Cannibalisation occurs when a company reduces the sales of one of its products by introducing a similar, competing product in the same market.
Igami and Yang study this phenomenon in relation to burger outlets, pointing out that entry of new outlets harms the profitability of existing stores (cannibalisation) but that this occurs so as to preempt the threat of rivals’ entry: i.e. a firm may have an incentive to cannibalise its market share if it thinks this will keep rivals out (by saturating the market and depriving it of store locations).
One of their main findings is that “shops of the same chains compete more intensely with each other than with shops of different chains, which implies cannibalization is one of the most important considerations for the firms’ entry decisions”. A policy conclusion of this would be that a firm should invest in multiple brands such that it can monopolise a geographic area without suffering the effects of cannibalisation.
Thomasden estimates that only shops within about 0.5 miles are considered close-substitutes, despite the car-obsessed nature of society today.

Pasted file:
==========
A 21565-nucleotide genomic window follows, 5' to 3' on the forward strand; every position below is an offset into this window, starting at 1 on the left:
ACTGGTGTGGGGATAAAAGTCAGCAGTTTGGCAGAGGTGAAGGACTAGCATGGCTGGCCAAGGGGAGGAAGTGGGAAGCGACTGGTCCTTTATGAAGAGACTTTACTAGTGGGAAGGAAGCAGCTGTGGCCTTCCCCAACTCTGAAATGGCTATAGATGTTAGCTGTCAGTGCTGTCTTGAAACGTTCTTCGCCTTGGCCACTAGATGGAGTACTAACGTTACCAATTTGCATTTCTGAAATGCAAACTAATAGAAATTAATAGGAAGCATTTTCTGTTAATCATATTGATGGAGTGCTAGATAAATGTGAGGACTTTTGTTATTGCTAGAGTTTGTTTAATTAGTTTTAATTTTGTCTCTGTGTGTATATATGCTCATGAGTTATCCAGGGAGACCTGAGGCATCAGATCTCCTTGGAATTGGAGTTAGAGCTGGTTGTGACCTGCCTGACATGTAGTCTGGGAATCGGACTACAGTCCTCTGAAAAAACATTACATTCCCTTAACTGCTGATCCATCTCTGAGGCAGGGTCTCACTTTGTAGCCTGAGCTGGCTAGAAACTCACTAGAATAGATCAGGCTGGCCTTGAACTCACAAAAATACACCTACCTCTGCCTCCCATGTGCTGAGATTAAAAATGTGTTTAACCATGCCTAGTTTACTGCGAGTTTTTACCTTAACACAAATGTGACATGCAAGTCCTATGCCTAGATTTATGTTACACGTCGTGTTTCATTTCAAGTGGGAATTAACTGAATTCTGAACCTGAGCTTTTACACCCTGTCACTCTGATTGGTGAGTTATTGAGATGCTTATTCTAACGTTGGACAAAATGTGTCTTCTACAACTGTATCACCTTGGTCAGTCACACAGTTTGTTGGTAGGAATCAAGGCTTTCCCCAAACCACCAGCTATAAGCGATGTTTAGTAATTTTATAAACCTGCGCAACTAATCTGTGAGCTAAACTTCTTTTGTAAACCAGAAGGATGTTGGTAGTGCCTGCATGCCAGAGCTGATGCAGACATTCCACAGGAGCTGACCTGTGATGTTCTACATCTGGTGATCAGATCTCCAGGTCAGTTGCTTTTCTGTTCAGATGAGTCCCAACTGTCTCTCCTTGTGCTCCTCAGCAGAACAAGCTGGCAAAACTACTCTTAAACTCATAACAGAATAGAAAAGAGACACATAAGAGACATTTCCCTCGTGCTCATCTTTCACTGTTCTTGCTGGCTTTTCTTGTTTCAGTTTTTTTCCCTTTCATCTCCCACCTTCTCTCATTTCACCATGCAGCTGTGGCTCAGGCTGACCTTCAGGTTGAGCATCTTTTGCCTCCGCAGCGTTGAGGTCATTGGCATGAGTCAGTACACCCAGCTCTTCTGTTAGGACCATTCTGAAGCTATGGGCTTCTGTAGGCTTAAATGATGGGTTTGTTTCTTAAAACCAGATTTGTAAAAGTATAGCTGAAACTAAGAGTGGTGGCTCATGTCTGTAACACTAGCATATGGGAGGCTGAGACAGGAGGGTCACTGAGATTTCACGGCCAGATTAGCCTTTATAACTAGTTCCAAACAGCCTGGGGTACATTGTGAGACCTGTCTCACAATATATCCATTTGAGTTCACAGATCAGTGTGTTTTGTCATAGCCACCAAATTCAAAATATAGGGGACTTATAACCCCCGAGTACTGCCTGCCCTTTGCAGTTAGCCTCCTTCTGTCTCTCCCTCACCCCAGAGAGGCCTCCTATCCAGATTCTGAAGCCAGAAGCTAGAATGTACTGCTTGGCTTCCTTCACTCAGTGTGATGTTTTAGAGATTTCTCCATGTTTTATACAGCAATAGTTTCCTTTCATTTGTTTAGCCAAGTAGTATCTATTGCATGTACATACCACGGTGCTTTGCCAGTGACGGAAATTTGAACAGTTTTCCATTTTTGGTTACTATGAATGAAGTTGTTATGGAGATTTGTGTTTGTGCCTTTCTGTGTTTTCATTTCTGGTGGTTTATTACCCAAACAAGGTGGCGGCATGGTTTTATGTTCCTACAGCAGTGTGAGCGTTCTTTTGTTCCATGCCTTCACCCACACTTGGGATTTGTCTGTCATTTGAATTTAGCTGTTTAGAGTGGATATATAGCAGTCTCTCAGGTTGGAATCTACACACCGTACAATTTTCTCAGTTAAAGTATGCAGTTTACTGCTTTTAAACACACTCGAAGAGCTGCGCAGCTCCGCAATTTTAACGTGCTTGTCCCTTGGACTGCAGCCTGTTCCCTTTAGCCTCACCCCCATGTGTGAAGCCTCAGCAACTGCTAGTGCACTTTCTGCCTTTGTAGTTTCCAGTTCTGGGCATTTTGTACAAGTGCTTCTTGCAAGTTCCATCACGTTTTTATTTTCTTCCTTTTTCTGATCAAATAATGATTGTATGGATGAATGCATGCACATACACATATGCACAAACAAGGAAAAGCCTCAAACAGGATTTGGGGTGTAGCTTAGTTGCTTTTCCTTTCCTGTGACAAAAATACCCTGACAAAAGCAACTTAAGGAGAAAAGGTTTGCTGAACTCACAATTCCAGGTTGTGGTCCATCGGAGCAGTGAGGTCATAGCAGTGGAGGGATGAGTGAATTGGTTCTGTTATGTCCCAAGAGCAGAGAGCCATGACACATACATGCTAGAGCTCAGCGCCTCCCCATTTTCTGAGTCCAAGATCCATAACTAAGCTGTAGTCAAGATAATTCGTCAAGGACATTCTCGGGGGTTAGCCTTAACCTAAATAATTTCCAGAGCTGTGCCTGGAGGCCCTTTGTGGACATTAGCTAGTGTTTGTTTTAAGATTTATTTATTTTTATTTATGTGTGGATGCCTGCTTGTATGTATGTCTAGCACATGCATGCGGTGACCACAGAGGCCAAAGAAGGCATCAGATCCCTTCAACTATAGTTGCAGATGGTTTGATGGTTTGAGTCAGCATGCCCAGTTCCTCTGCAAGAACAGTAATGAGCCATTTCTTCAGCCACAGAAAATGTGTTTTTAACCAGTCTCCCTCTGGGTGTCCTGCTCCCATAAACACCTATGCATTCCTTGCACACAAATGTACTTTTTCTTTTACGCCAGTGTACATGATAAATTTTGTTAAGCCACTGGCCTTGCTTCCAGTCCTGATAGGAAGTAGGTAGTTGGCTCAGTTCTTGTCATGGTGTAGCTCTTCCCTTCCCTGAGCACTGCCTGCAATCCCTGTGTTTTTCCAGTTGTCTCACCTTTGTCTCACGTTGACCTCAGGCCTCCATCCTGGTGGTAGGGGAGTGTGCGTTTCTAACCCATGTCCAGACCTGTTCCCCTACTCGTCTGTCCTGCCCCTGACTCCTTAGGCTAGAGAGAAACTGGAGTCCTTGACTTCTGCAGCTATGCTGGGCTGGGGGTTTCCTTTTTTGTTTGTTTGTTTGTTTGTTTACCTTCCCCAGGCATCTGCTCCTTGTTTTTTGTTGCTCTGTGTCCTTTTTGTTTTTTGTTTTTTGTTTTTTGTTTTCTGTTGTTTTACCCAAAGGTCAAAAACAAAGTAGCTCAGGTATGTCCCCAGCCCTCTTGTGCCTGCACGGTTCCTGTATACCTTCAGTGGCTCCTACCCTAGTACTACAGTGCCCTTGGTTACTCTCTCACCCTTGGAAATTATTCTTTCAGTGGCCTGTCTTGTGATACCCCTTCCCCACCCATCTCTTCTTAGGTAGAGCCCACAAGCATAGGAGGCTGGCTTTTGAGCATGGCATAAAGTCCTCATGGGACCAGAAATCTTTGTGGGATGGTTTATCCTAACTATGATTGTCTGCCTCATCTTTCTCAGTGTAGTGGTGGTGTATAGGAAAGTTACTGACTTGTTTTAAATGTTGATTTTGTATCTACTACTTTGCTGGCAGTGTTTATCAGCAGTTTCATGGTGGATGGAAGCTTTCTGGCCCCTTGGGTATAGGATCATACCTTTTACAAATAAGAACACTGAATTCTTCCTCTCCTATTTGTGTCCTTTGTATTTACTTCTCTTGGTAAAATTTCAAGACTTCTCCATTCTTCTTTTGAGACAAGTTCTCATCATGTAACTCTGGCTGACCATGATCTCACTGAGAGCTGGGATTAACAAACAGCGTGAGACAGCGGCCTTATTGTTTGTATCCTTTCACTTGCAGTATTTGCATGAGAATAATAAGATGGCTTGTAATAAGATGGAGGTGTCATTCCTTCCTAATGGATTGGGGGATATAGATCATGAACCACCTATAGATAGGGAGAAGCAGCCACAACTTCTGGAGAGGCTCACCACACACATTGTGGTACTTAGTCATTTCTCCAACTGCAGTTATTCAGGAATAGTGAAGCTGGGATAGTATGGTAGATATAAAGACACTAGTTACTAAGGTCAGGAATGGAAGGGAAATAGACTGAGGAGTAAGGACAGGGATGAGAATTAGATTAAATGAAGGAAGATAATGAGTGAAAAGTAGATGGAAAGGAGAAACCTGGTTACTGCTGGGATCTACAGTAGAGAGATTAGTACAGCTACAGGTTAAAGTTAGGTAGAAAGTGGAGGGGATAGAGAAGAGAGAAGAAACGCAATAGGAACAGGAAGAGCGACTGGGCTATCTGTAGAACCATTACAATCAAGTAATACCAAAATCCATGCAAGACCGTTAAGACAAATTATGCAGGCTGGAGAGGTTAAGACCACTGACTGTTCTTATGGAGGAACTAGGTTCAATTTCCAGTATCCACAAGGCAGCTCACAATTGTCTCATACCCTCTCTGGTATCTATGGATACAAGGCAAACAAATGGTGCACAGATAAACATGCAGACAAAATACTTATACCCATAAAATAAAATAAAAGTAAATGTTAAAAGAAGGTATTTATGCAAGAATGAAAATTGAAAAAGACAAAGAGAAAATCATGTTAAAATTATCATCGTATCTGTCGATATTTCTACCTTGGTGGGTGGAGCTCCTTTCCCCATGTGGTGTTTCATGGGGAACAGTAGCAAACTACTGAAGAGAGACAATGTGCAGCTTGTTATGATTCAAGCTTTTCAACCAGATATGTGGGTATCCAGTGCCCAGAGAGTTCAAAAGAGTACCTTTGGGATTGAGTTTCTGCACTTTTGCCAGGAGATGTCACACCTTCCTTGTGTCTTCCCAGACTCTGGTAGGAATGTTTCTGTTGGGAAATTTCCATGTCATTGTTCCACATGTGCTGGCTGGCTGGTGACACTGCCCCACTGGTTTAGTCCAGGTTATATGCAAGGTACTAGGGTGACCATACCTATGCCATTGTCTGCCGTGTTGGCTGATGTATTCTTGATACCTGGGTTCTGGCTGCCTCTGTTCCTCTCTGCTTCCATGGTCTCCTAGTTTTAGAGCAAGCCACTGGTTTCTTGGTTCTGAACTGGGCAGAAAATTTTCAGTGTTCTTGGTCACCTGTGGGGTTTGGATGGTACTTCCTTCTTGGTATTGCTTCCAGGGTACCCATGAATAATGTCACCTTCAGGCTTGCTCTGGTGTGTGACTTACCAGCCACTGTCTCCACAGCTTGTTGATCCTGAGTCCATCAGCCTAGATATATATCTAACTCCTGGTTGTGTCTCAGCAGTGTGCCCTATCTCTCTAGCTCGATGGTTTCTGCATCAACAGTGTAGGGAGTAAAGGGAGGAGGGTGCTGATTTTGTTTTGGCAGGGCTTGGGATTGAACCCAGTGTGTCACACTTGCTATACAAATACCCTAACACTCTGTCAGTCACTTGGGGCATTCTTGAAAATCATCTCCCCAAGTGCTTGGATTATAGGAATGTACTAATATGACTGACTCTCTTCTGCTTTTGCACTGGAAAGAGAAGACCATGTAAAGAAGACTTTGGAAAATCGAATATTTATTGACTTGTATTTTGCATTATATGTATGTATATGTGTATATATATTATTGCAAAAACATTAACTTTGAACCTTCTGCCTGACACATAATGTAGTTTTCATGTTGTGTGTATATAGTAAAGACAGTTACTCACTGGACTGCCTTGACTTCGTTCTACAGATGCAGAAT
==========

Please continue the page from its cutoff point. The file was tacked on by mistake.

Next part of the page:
Kitamura and Shinkai find that unless the market has goods that are extremely differentiated, or extremely similar in terms of quality then cannibalisation won’t occur. Suppose we have two firms each producing two goods in the same market: a low quality good (A) and a high quality good (B), where the high quality good imposes higher production costs but also higher utility for the consumer. If there is a large difference in quality between good A and B then consumers prefer good B (they derive higher utility) and so both firms have greater incentive to supply more of this good, driving product A out of the market. Conversely when there is not a lot of difference between the two goods then the firms have an incentive to supply good A (as this is cheaper to produce), thereby driving good B out of the market.